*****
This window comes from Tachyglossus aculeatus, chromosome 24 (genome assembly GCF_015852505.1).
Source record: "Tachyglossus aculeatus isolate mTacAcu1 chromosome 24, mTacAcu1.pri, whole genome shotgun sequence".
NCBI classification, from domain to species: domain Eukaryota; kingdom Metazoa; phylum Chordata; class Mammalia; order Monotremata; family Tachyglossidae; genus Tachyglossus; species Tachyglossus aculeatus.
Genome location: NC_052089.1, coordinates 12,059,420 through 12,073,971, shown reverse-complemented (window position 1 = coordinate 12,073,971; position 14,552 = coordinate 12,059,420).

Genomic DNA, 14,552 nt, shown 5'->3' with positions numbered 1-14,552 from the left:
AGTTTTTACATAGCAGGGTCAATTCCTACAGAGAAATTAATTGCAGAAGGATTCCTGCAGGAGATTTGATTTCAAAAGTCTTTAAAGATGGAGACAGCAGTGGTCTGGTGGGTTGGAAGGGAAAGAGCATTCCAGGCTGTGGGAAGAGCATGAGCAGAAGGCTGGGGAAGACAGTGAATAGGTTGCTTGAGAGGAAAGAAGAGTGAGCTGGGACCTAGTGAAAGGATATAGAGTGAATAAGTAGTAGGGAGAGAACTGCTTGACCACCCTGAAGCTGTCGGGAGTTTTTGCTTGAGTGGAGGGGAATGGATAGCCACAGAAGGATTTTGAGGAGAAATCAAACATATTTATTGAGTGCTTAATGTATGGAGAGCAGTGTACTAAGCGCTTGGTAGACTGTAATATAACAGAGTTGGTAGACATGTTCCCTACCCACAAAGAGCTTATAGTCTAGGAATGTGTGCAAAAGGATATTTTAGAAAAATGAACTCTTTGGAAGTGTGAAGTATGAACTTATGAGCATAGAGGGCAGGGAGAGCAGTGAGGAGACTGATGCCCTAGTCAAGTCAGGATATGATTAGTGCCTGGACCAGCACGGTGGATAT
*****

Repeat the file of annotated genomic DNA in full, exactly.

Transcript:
This window comes from Tachyglossus aculeatus, chromosome 24 (genome assembly GCF_015852505.1).
Source record: "Tachyglossus aculeatus isolate mTacAcu1 chromosome 24, mTacAcu1.pri, whole genome shotgun sequence".
NCBI classification, from domain to species: domain Eukaryota; kingdom Metazoa; phylum Chordata; class Mammalia; order Monotremata; family Tachyglossidae; genus Tachyglossus; species Tachyglossus aculeatus.
Genome location: NC_052089.1, coordinates 12,059,420 through 12,073,971, shown reverse-complemented (window position 1 = coordinate 12,073,971; position 14,552 = coordinate 12,059,420).

Genomic DNA, 14,552 nt, shown 5'->3' with positions numbered 1-14,552 from the left:
AGTTTTTACATAGCAGGGTCAATTCCTACAGAGAAATTAATTGCAGAAGGATTCCTGCAGGAGATTTGATTTCAAAAGTCTTTAAAGATGGAGACAGCAGTGGTCTGGTGGGTTGGAAGGGAAAGAGCATTCCAGGCTGTGGGAAGAGCATGAGCAGAAGGCTGGGGAAGACAGTGAATAGGTTGCTTGAGAGGAAAGAAGAGTGAGCTGGGACCTAGTGAAAGGATATAGAGTGAATAAGTAGTAGGGAGAGAACTGCTTGACCACCCTGAAGCTGTCGGGAGTTTTTGCTTGAGTGGAGGGGAATGGATAGCCACAGAAGGATTTTGAGGAGAAATCAAACATATTTATTGAGTGCTTAATGTATGGAGAGCAGTGTACTAAGCGCTTGGTAGACTGTAATATAACAGAGTTGGTAGACATGTTCCCTACCCACAAAGAGCTTATAGTCTAGGAATGTGTGCAAAAGGATATTTTAGAAAAATGAACTCTTTGGAAGTGTGAAGTATGAACTTATGAGCATAGAGGGCAGGGAGAGCAGTGAGGAGACTGATGCCCTAGTCAAGTCAGGATATGATTAGTGCCTGGACCAGCACGGTGGATAT